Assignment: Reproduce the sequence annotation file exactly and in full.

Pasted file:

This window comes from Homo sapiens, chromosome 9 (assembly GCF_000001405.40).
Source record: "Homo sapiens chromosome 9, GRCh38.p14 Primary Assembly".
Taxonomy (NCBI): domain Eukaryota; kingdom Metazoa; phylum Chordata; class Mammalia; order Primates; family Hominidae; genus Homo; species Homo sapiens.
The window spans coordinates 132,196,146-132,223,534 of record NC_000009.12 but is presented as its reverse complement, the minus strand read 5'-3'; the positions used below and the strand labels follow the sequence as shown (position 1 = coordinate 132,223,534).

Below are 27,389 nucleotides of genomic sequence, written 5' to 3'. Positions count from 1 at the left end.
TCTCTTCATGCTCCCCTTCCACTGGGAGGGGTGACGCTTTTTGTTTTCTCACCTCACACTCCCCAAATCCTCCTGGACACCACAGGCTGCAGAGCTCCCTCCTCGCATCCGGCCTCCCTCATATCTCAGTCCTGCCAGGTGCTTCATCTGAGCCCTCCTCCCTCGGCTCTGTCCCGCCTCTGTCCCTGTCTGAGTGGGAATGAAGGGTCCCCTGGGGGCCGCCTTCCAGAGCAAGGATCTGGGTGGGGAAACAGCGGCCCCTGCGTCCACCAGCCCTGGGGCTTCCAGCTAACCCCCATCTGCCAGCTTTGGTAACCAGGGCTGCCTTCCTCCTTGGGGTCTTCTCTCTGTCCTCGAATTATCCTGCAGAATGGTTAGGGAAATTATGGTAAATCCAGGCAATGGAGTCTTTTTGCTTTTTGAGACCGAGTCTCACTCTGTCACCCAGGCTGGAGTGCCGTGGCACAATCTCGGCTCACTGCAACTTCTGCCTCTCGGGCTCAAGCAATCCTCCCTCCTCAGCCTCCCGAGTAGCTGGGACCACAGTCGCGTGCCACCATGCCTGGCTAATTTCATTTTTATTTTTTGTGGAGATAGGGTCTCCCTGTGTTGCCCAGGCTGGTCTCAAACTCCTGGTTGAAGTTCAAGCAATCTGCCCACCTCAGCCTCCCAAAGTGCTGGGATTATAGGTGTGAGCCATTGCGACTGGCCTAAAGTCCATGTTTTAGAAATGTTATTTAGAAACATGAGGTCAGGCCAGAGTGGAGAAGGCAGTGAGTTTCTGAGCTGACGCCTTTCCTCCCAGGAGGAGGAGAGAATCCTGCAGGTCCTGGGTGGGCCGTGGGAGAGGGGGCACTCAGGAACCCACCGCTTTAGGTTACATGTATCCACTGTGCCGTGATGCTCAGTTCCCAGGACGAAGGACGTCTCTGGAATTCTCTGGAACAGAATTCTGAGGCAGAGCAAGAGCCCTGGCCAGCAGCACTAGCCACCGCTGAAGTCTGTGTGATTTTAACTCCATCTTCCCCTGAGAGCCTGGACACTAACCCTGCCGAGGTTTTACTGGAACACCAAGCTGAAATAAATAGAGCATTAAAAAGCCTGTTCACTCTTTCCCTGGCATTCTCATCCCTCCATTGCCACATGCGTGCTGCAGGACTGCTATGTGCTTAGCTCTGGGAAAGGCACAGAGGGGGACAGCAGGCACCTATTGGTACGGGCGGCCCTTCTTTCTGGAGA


This window comes from Homo sapiens, chromosome 9 (assembly GCF_000001405.40).
Source record: "Homo sapiens chromosome 9, GRCh38.p14 Primary Assembly".
Taxonomy (NCBI): domain Eukaryota; kingdom Metazoa; phylum Chordata; class Mammalia; order Primates; family Hominidae; genus Homo; species Homo sapiens.
The window spans coordinates 132,196,146-132,223,534 of record NC_000009.12 but is presented as its reverse complement, the minus strand read 5'-3'; the positions used below and the strand labels follow the sequence as shown (position 1 = coordinate 132,223,534).

Below are 27,389 nucleotides of genomic sequence, written 5' to 3'. Positions count from 1 at the left end.
TCTCTTCATGCTCCCCTTCCACTGGGAGGGGTGACGCTTTTTGTTTTCTCACCTCACACTCCCCAAATCCTCCTGGACACCACAGGCTGCAGAGCTCCCTCCTCGCATCCGGCCTCCCTCATATCTCAGTCCTGCCAGGTGCTTCATCTGAGCCCTCCTCCCTCGGCTCTGTCCCGCCTCTGTCCCTGTCTGAGTGGGAATGAAGGGTCCCCTGGGGGCCGCCTTCCAGAGCAAGGATCTGGGTGGGGAAACAGCGGCCCCTGCGTCCACCAGCCCTGGGGCTTCCAGCTAACCCCCATCTGCCAGCTTTGGTAACCAGGGCTGCCTTCCTCCTTGGGGTCTTCTCTCTGTCCTCGAATTATCCTGCAGAATGGTTAGGGAAATTATGGTAAATCCAGGCAATGGAGTCTTTTTGCTTTTTGAGACCGAGTCTCACTCTGTCACCCAGGCTGGAGTGCCGTGGCACAATCTCGGCTCACTGCAACTTCTGCCTCTCGGGCTCAAGCAATCCTCCCTCCTCAGCCTCCCGAGTAGCTGGGACCACAGTCGCGTGCCACCATGCCTGGCTAATTTCATTTTTATTTTTTGTGGAGATAGGGTCTCCCTGTGTTGCCCAGGCTGGTCTCAAACTCCTGGTTGAAGTTCAAGCAATCTGCCCACCTCAGCCTCCCAAAGTGCTGGGATTATAGGTGTGAGCCATTGCGACTGGCCTAAAGTCCATGTTTTAGAAATGTTATTTAGAAACATGAGGTCAGGCCAGAGTGGAGAAGGCAGTGAGTTTCTGAGCTGACGCCTTTCCTCCCAGGAGGAGGAGAGAATCCTGCAGGTCCTGGGTGGGCCGTGGGAGAGGGGGCACTCAGGAACCCACCGCTTTAGGTTACATGTATCCACTGTGCCGTGATGCTCAGTTCCCAGGACGAAGGACGTCTCTGGAATTCTCTGGAACAGAATTCTGAGGCAGAGCAAGAGCCCTGGCCAGCAGCACTAGCCACCGCTGAAGTCTGTGTGATTTTAACTCCATCTTCCCCTGAGAGCCTGGACACTAACCCTGCCGAGGTTTTACTGGAACACCAAGCTGAAATAAATAGAGCATTAAAAAGCCTGTTCACTCTTTCCCTGGCATTCTCATCCCTCCATTGCCACATGCGTGCTGCAGGACTGCTATGTGCTTAGCTCTGGGAAAGGCACAGAGGGGGACAGCAGGCACCTATTGGTACGGGCGGCCCTTCTTTCTGGAGA